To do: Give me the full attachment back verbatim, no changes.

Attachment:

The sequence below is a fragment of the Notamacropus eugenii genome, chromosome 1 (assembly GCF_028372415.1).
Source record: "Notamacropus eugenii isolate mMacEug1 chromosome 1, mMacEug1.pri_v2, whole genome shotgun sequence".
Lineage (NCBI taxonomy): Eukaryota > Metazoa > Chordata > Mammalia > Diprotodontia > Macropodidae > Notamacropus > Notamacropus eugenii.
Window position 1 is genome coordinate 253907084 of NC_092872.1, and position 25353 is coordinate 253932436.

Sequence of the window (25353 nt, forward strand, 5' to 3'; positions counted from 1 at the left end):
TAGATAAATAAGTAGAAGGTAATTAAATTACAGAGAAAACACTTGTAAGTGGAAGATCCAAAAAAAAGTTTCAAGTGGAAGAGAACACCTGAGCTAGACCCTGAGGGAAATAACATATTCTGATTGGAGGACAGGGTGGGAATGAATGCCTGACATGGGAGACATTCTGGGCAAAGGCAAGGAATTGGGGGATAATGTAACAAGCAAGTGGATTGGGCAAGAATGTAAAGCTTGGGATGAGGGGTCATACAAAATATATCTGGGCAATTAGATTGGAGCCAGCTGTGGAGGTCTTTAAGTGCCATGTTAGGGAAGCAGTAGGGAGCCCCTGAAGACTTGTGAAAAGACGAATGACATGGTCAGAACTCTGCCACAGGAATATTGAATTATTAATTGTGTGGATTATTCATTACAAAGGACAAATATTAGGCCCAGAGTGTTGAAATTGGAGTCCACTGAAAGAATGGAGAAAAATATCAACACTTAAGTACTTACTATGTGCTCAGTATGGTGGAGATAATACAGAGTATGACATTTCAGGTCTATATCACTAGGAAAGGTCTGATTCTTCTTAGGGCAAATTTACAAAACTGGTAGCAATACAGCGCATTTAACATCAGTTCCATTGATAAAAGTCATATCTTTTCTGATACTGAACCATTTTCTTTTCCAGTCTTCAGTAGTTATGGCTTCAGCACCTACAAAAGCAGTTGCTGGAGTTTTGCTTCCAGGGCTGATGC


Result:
The sequence below is a fragment of the Notamacropus eugenii genome, chromosome 1 (assembly GCF_028372415.1).
Source record: "Notamacropus eugenii isolate mMacEug1 chromosome 1, mMacEug1.pri_v2, whole genome shotgun sequence".
Lineage (NCBI taxonomy): Eukaryota > Metazoa > Chordata > Mammalia > Diprotodontia > Macropodidae > Notamacropus > Notamacropus eugenii.
Window position 1 is genome coordinate 253907084 of NC_092872.1, and position 25353 is coordinate 253932436.

Sequence of the window (25353 nt, forward strand, 5' to 3'; positions counted from 1 at the left end):
TAGATAAATAAGTAGAAGGTAATTAAATTACAGAGAAAACACTTGTAAGTGGAAGATCCAAAAAAAAGTTTCAAGTGGAAGAGAACACCTGAGCTAGACCCTGAGGGAAATAACATATTCTGATTGGAGGACAGGGTGGGAATGAATGCCTGACATGGGAGACATTCTGGGCAAAGGCAAGGAATTGGGGGATAATGTAACAAGCAAGTGGATTGGGCAAGAATGTAAAGCTTGGGATGAGGGGTCATACAAAATATATCTGGGCAATTAGATTGGAGCCAGCTGTGGAGGTCTTTAAGTGCCATGTTAGGGAAGCAGTAGGGAGCCCCTGAAGACTTGTGAAAAGACGAATGACATGGTCAGAACTCTGCCACAGGAATATTGAATTATTAATTGTGTGGATTATTCATTACAAAGGACAAATATTAGGCCCAGAGTGTTGAAATTGGAGTCCACTGAAAGAATGGAGAAAAATATCAACACTTAAGTACTTACTATGTGCTCAGTATGGTGGAGATAATACAGAGTATGACATTTCAGGTCTATATCACTAGGAAAGGTCTGATTCTTCTTAGGGCAAATTTACAAAACTGGTAGCAATACAGCGCATTTAACATCAGTTCCATTGATAAAAGTCATATCTTTTCTGATACTGAACCATTTTCTTTTCCAGTCTTCAGTAGTTATGGCTTCAGCACCTACAAAAGCAGTTGCTGGAGTTTTGCTTCCAGGGCTGATGC